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How is it possible that a people who have experienced poverty, famine and discrimination, outlasted efforts at cultural annihilation and suffered the indignities of occupation can manage to celebrate life in song and dance with a passion and joy that belies everyday reality?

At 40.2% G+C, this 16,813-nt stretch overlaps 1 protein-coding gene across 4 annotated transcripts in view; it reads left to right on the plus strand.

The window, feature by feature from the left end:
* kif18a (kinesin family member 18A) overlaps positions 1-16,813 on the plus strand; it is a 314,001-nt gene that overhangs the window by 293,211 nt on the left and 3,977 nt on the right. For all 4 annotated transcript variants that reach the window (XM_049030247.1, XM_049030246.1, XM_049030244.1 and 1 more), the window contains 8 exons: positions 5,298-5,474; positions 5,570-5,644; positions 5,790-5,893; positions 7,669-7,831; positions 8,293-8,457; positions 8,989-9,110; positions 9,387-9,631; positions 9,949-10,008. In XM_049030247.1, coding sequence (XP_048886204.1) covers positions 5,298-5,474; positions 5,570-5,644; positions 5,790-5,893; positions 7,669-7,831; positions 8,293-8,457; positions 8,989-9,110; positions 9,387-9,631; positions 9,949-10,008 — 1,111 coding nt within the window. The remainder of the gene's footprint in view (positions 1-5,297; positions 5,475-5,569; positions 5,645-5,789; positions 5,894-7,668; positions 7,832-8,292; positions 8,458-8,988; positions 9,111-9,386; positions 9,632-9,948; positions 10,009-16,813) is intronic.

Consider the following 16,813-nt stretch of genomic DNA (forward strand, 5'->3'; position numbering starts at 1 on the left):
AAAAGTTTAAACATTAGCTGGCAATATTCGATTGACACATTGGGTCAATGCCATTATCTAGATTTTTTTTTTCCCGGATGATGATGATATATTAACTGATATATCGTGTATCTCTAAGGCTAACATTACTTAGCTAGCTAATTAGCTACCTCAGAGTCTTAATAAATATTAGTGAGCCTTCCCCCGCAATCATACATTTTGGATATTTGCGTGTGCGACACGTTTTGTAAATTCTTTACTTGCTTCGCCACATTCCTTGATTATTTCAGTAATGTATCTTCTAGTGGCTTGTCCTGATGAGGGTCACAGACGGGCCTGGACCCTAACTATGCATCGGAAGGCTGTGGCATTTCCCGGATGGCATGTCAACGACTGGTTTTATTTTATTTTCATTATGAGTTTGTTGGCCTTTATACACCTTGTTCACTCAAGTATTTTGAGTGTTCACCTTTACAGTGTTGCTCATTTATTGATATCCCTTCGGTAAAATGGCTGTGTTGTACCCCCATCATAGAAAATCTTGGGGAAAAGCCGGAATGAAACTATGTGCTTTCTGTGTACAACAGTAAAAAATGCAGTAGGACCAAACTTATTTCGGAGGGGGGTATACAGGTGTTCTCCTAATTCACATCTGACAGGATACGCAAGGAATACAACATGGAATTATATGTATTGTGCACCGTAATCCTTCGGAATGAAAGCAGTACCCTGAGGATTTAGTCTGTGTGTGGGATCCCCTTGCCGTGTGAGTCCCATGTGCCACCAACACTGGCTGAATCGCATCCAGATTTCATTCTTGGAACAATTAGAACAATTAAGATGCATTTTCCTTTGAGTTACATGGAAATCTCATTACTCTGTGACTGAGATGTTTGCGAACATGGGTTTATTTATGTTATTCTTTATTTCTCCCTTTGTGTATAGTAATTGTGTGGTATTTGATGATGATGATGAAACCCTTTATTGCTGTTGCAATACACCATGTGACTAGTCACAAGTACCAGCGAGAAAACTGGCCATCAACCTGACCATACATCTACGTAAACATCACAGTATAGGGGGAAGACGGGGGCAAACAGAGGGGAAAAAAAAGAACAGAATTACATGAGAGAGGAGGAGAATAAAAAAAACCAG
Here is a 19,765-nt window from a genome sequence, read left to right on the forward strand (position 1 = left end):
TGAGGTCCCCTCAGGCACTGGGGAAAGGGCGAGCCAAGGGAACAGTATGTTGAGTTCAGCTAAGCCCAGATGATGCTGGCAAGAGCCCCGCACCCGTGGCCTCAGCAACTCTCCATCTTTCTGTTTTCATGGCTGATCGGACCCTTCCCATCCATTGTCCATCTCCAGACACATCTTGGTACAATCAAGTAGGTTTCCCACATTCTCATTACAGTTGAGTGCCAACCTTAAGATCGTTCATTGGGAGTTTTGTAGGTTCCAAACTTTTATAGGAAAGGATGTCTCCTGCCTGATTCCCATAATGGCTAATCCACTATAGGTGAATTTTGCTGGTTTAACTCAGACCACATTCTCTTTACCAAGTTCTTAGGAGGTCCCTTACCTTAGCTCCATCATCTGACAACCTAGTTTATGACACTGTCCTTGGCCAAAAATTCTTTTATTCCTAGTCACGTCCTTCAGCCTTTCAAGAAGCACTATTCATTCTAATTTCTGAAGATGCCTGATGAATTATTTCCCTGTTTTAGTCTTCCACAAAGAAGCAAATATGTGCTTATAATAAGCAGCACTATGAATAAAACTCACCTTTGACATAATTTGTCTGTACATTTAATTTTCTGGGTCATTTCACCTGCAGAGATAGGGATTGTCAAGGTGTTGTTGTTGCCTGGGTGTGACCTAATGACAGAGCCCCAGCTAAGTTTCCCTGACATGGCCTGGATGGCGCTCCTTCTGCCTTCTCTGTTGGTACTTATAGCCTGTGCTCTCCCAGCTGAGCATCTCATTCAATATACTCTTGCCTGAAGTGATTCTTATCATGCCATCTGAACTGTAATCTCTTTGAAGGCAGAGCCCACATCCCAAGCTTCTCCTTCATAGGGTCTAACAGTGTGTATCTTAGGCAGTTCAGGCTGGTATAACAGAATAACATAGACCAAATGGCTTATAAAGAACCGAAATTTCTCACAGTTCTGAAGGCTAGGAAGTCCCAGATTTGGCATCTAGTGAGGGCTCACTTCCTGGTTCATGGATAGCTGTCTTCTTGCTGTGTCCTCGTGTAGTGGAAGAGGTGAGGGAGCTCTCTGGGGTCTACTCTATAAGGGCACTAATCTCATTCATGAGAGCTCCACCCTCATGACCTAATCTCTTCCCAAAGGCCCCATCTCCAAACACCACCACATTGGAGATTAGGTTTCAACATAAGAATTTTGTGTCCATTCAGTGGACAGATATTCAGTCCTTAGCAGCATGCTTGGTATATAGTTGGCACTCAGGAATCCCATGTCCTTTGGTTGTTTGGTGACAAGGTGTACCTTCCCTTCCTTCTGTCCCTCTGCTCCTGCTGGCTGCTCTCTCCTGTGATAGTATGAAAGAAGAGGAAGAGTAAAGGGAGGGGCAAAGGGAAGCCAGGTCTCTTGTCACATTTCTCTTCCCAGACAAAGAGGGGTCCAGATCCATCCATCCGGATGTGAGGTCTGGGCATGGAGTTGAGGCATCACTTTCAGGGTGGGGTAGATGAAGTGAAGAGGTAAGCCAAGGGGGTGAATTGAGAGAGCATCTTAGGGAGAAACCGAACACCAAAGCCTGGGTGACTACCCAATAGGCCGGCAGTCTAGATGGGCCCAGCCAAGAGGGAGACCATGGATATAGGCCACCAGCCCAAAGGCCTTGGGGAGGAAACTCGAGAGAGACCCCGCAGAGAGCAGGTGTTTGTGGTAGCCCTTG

Music for Okinawans is, perhaps, an alternative reality, one that is no less authentic than the roar of fighter jets over residential districts, or the sense of entitlement that characterizes Tokyo and Washington’s dealings with these southern islands. Like the swallowtail butterflies that flutter above the razor wire surrounding the U.S. base camps, Okinawans have learned to coexist with menace without being ensnared by it.

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